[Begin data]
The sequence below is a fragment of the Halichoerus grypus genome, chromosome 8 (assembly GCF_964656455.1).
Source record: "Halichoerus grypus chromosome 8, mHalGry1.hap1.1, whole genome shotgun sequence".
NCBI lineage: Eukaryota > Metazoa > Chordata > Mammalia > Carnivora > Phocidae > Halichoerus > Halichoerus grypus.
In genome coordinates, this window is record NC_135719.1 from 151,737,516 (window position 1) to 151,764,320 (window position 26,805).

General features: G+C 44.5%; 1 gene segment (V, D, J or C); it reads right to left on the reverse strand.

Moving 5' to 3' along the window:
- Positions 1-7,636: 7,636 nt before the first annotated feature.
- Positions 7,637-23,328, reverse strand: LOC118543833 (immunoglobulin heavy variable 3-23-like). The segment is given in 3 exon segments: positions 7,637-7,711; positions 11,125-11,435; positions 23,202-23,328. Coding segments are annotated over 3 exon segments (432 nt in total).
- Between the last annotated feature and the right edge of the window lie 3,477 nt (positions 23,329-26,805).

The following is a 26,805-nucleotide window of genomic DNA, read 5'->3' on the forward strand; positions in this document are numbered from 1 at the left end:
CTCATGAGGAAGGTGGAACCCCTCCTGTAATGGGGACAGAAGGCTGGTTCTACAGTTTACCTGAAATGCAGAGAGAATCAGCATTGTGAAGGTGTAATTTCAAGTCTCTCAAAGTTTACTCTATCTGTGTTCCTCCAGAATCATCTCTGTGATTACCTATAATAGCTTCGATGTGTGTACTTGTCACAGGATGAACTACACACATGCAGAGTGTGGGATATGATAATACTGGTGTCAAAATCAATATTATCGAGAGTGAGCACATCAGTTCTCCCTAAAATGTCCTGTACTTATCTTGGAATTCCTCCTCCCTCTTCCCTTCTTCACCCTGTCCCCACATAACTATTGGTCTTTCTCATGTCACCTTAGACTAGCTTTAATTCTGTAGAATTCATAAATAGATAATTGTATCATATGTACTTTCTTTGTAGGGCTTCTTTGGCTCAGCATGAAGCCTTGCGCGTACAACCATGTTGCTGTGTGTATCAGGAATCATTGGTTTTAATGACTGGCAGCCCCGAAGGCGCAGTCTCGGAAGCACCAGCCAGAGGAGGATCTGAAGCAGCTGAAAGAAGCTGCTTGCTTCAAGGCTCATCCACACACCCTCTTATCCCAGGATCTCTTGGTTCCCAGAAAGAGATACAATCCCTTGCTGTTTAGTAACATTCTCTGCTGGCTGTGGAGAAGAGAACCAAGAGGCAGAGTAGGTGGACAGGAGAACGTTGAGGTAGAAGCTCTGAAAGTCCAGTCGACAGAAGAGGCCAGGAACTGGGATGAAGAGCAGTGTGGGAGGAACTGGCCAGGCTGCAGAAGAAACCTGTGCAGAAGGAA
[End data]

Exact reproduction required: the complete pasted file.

The sequence below is a fragment of the Halichoerus grypus genome, chromosome 8 (assembly GCF_964656455.1).
Source record: "Halichoerus grypus chromosome 8, mHalGry1.hap1.1, whole genome shotgun sequence".
NCBI lineage: Eukaryota > Metazoa > Chordata > Mammalia > Carnivora > Phocidae > Halichoerus > Halichoerus grypus.
In genome coordinates, this window is record NC_135719.1 from 151,737,516 (window position 1) to 151,764,320 (window position 26,805).

General features: G+C 44.5%; 1 gene segment (V, D, J or C); it reads right to left on the reverse strand.

Moving 5' to 3' along the window:
- Positions 1-7,636: 7,636 nt before the first annotated feature.
- Positions 7,637-23,328, reverse strand: LOC118543833 (immunoglobulin heavy variable 3-23-like). The segment is given in 3 exon segments: positions 7,637-7,711; positions 11,125-11,435; positions 23,202-23,328. Coding segments are annotated over 3 exon segments (432 nt in total).
- Between the last annotated feature and the right edge of the window lie 3,477 nt (positions 23,329-26,805).

The following is a 26,805-nucleotide window of genomic DNA, read 5'->3' on the forward strand; positions in this document are numbered from 1 at the left end:
CTCATGAGGAAGGTGGAACCCCTCCTGTAATGGGGACAGAAGGCTGGTTCTACAGTTTACCTGAAATGCAGAGAGAATCAGCATTGTGAAGGTGTAATTTCAAGTCTCTCAAAGTTTACTCTATCTGTGTTCCTCCAGAATCATCTCTGTGATTACCTATAATAGCTTCGATGTGTGTACTTGTCACAGGATGAACTACACACATGCAGAGTGTGGGATATGATAATACTGGTGTCAAAATCAATATTATCGAGAGTGAGCACATCAGTTCTCCCTAAAATGTCCTGTACTTATCTTGGAATTCCTCCTCCCTCTTCCCTTCTTCACCCTGTCCCCACATAACTATTGGTCTTTCTCATGTCACCTTAGACTAGCTTTAATTCTGTAGAATTCATAAATAGATAATTGTATCATATGTACTTTCTTTGTAGGGCTTCTTTGGCTCAGCATGAAGCCTTGCGCGTACAACCATGTTGCTGTGTGTATCAGGAATCATTGGTTTTAATGACTGGCAGCCCCGAAGGCGCAGTCTCGGAAGCACCAGCCAGAGGAGGATCTGAAGCAGCTGAAAGAAGCTGCTTGCTTCAAGGCTCATCCACACACCCTCTTATCCCAGGATCTCTTGGTTCCCAGAAAGAGATACAATCCCTTGCTGTTTAGTAACATTCTCTGCTGGCTGTGGAGAAGAGAACCAAGAGGCAGAGTAGGTGGACAGGAGAACGTTGAGGTAGAAGCTCTGAAAGTCCAGTCGACAGAAGAGGCCAGGAACTGGGATGAAGAGCAGTGTGGGAGGAACTGGCCAGGCTGCAGAAGAAACCTGTGCAGAAGGAA